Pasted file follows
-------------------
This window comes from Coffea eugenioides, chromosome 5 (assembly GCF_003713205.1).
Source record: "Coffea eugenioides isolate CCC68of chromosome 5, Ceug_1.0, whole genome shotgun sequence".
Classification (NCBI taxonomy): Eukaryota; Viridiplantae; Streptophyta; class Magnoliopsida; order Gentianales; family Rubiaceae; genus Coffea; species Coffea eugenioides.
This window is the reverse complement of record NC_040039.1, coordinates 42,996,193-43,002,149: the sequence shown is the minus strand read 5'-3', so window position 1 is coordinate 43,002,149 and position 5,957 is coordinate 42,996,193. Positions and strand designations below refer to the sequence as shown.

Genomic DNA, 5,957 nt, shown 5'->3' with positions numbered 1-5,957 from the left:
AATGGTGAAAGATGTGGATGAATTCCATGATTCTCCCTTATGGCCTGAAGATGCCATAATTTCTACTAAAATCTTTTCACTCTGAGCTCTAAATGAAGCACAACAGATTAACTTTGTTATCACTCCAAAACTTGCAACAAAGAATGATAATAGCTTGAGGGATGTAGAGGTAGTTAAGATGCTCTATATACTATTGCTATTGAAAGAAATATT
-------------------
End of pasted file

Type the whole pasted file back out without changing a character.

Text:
This window comes from Coffea eugenioides, chromosome 5 (assembly GCF_003713205.1).
Source record: "Coffea eugenioides isolate CCC68of chromosome 5, Ceug_1.0, whole genome shotgun sequence".
Classification (NCBI taxonomy): Eukaryota; Viridiplantae; Streptophyta; class Magnoliopsida; order Gentianales; family Rubiaceae; genus Coffea; species Coffea eugenioides.
This window is the reverse complement of record NC_040039.1, coordinates 42,996,193-43,002,149: the sequence shown is the minus strand read 5'-3', so window position 1 is coordinate 43,002,149 and position 5,957 is coordinate 42,996,193. Positions and strand designations below refer to the sequence as shown.

Genomic DNA, 5,957 nt, shown 5'->3' with positions numbered 1-5,957 from the left:
AATGGTGAAAGATGTGGATGAATTCCATGATTCTCCCTTATGGCCTGAAGATGCCATAATTTCTACTAAAATCTTTTCACTCTGAGCTCTAAATGAAGCACAACAGATTAACTTTGTTATCACTCCAAAACTTGCAACAAAGAATGATAATAGCTTGAGGGATGTAGAGGTAGTTAAGATGCTCTATATACTATTGCTATTGAAAGAAATATT